Retro-Explaining: Dead Connecticut Cougar Said To Have Been In New York…As Well As Michigan, Wisconsin, Minnesota And South Dakota!
Posted by: Loren Coleman on August 23rd, 2011
Mystery cat track in Lake George, New York, is now linked to a recently dead cougar. NY Department of Environmental Conservation photo.
Mountain lion killed on Rt 15, Milford, Connecticut. Michael Dinan photo.
Environmental officials say a cougar killed by a car in Connecticut traveled through upstate New York last year (2010). They contend it was a rare sighting in a state where the big cats are considered to have been extinct for more than a century.
Connecticut cougar, after removal from Rt. 15.
Cindy Eggleston reported seeing the cat in her Lake George, New York backyard in December 2010. Her husband David, a former NY Department of Environmental Conservation colonel, and NY DEC officer Louis Gerrain took pictures of the tracks and gathered hairs.
When a cat was struck and killed in June 2011 further east, analysis, it is being reported today, confirmed it was the same cougar. The New York Department of Environmental Conservation states that cougars were extirpated from the Adirondacks in the nineteenth century, though some people contend that a remnant population continues to dwell in the region.
DNA analysis of the hairs indicated that they came from the same cougar that was killed by a car on a highway in Milford, Connecticut, on June 11. Previously, DNA tests of the Connecticut cougar showed that it was the same cougar that had been tracked in Minnesota and Wisconsin and that it came from a breeding population in the Black Hills of South Dakota.
The cougar was first detected in Minnesota in December 2009 and then tracked as it wandered through Wisconsin. In May 2010, a cougar was caught on trail cameras near the border of Wisconsin and the Upper Peninsula of Michigan. Scientists believe it was the same cougar. Presumably, it traveled through the Upper Peninsula into Ontario and then headed south, eventually passing through the Adirondacks.Phil Brown, Albany Times-Union
A cougar photographed in Wisconsin on January 18, 2010. Wisconsin Department of Natural Resources photo.
On May 20, 2010, a trail camera photographed a young cougar in Oconto County, Wisconsin, and six days later a trail camera in Michigan’s Upper Peninsula photographed what biologists believe to be the same animal. (However, no DNA samples from these two May 2010 photographed incidents exist to definitely confirm this theory, I must point out. Loren)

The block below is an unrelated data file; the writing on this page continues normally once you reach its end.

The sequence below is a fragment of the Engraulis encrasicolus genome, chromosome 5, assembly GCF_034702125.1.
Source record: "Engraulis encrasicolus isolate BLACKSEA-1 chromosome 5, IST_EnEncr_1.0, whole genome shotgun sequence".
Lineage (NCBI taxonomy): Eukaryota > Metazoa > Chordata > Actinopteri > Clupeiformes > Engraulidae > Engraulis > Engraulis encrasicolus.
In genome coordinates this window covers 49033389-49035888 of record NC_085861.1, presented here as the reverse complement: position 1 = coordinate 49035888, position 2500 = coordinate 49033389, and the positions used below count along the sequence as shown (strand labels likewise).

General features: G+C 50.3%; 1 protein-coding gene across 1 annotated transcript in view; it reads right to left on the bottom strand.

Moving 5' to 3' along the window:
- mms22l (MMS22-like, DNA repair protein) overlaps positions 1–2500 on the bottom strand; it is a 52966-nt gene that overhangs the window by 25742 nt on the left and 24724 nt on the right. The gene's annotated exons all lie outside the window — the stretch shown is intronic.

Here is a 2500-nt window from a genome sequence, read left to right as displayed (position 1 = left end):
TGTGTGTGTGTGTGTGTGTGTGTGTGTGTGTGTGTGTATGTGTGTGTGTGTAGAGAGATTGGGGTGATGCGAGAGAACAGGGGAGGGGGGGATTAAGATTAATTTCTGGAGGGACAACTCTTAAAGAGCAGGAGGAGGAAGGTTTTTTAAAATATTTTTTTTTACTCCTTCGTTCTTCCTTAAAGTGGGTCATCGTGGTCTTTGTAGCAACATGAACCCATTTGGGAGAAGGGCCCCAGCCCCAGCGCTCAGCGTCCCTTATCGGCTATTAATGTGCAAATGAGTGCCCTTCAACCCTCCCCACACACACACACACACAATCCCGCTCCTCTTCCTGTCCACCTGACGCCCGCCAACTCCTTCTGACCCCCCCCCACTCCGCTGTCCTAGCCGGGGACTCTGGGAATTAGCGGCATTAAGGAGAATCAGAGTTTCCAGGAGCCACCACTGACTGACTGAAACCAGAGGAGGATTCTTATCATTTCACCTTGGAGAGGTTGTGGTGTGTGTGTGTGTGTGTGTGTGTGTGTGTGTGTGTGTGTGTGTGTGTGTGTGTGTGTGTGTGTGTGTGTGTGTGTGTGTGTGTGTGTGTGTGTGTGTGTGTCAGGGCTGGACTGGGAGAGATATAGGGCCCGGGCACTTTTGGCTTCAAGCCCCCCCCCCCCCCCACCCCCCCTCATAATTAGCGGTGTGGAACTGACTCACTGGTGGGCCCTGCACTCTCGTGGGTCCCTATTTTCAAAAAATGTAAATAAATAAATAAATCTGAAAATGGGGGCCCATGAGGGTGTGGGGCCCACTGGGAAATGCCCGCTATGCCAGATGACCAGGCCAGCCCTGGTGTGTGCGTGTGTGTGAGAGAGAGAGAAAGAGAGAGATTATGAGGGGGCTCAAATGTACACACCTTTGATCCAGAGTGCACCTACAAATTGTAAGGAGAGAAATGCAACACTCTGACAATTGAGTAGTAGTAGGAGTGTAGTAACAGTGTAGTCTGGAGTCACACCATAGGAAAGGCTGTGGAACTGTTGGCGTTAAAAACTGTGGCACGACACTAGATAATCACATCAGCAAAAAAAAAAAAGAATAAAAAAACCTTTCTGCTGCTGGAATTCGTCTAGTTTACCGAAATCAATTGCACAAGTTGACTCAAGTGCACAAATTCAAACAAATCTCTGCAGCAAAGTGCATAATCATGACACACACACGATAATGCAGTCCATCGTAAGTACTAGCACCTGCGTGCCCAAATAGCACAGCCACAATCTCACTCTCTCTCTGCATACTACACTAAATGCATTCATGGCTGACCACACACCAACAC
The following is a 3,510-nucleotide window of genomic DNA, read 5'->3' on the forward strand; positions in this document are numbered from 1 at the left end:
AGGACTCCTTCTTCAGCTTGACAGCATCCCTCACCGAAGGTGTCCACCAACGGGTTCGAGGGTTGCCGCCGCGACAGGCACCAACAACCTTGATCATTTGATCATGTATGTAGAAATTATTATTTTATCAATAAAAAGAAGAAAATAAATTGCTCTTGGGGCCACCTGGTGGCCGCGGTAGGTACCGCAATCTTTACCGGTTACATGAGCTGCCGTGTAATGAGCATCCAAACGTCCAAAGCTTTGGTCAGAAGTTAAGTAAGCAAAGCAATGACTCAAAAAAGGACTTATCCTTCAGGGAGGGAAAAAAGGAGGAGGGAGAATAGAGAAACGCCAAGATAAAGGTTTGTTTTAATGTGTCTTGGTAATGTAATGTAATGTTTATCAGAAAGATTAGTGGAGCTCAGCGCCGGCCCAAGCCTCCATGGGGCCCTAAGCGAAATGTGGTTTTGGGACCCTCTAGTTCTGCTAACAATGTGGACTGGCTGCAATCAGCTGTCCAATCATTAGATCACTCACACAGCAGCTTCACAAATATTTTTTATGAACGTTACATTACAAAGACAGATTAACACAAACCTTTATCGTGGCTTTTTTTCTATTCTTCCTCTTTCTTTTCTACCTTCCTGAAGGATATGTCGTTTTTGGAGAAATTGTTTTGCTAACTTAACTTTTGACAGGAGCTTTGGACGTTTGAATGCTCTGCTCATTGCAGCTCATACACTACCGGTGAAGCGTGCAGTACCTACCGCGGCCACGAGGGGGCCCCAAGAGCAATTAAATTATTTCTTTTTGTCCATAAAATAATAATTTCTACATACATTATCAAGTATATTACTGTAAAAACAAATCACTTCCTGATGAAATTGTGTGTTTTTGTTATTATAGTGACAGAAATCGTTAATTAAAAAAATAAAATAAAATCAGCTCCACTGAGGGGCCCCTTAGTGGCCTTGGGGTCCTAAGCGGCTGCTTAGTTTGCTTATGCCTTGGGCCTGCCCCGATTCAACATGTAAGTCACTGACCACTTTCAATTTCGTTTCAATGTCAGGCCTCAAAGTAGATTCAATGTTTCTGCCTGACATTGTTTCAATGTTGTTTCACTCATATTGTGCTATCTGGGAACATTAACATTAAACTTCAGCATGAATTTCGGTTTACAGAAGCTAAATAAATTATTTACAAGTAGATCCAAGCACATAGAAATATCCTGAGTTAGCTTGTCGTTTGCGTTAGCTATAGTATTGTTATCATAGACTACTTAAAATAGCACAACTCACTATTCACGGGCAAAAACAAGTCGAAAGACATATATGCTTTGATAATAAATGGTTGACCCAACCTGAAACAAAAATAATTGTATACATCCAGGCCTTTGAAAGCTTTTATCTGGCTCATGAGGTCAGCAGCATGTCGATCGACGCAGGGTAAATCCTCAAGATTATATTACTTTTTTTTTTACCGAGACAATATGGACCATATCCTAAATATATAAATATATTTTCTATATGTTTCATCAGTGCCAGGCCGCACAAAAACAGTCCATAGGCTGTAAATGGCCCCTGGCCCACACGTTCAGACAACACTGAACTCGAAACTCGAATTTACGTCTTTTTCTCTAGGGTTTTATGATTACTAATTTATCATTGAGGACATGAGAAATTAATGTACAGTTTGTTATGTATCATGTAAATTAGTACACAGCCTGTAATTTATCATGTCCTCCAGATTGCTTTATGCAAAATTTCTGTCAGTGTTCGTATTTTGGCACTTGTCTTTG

Authorities believe the 140-pound male mountain lion started its journey in South Dakota and came about 2,000 miles. Mountain lions/pumas rarely traveling more than 100 miles.
Why do I get the creepy feeling that this one dead cougar in Connecticut is now being used by U.S. wildlife officials to explain several recent confirmed puma sightings in the Midwest and East – sort of like how a confessed serial killer is used to “clear the books” on unsolved murder cases?
Loren Coleman is one of the world’s leading cryptozoologists, some say “the” leading. Certainly, he is acknowledged as the current living American researcher and writer who has most popularized cryptozoology in the late 20th and early 21st centuries. Starting his fieldwork and investigations in 1960, after traveling and trekking extensively in pursuit of cryptozoological mysteries, Coleman began writing to share his experiences in 1969. An honorary member of Ivan T. Sanderson’s Society for the Investigation of the Unexplained in the 1970s, Coleman has been bestowed with similar honorary memberships of the North Idaho College Cryptozoology Club in 1983, and in subsequent years, that of the British Columbia Scientific Cryptozoology Club, CryptoSafari International, and other international organizations. He was also a Life Member and Benefactor of the International Society of Cryptozoology (now-defunct). Loren Coleman’s daily blog, as a member of the Cryptomundo Team, served as an ongoing avenue of communication for the ever-growing body of cryptozoo news from 2005 through 2013.